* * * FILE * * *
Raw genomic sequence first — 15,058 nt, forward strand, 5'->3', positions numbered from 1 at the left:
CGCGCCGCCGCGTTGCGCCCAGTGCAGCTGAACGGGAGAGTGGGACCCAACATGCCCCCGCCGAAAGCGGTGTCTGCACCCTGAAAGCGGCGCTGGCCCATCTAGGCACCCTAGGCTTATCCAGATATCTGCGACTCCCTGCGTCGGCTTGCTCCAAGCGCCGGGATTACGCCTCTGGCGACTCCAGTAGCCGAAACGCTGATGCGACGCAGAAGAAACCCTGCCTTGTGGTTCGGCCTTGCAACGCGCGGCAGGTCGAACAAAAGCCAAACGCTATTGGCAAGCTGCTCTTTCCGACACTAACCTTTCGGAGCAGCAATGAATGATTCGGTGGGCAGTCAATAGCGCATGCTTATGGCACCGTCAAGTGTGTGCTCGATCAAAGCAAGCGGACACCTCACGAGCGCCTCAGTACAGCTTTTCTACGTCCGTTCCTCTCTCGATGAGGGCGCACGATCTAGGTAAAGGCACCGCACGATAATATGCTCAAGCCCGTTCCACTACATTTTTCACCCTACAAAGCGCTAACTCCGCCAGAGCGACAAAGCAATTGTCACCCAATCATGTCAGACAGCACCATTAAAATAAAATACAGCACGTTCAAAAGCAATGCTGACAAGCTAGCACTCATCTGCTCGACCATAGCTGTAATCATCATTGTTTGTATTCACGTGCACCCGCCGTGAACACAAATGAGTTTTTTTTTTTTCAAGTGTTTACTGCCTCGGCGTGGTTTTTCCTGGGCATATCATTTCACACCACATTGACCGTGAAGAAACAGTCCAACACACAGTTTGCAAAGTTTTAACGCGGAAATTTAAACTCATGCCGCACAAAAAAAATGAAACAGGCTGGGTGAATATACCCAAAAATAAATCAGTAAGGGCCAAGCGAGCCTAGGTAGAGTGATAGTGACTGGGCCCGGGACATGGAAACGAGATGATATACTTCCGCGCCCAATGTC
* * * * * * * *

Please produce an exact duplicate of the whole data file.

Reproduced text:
Raw genomic sequence first — 15,058 nt, forward strand, 5'->3', positions numbered from 1 at the left:
CGCGCCGCCGCGTTGCGCCCAGTGCAGCTGAACGGGAGAGTGGGACCCAACATGCCCCCGCCGAAAGCGGTGTCTGCACCCTGAAAGCGGCGCTGGCCCATCTAGGCACCCTAGGCTTATCCAGATATCTGCGACTCCCTGCGTCGGCTTGCTCCAAGCGCCGGGATTACGCCTCTGGCGACTCCAGTAGCCGAAACGCTGATGCGACGCAGAAGAAACCCTGCCTTGTGGTTCGGCCTTGCAACGCGCGGCAGGTCGAACAAAAGCCAAACGCTATTGGCAAGCTGCTCTTTCCGACACTAACCTTTCGGAGCAGCAATGAATGATTCGGTGGGCAGTCAATAGCGCATGCTTATGGCACCGTCAAGTGTGTGCTCGATCAAAGCAAGCGGACACCTCACGAGCGCCTCAGTACAGCTTTTCTACGTCCGTTCCTCTCTCGATGAGGGCGCACGATCTAGGTAAAGGCACCGCACGATAATATGCTCAAGCCCGTTCCACTACATTTTTCACCCTACAAAGCGCTAACTCCGCCAGAGCGACAAAGCAATTGTCACCCAATCATGTCAGACAGCACCATTAAAATAAAATACAGCACGTTCAAAAGCAATGCTGACAAGCTAGCACTCATCTGCTCGACCATAGCTGTAATCATCATTGTTTGTATTCACGTGCACCCGCCGTGAACACAAATGAGTTTTTTTTTTTTCAAGTGTTTACTGCCTCGGCGTGGTTTTTCCTGGGCATATCATTTCACACCACATTGACCGTGAAGAAACAGTCCAACACACAGTTTGCAAAGTTTTAACGCGGAAATTTAAACTCATGCCGCACAAAAAAAATGAAACAGGCTGGGTGAATATACCCAAAAATAAATCAGTAAGGGCCAAGCGAGCCTAGGTAGAGTGATAGTGACTGGGCCCGGGACATGGAAACGAGATGATATACTTCCGCGCCCAATGTC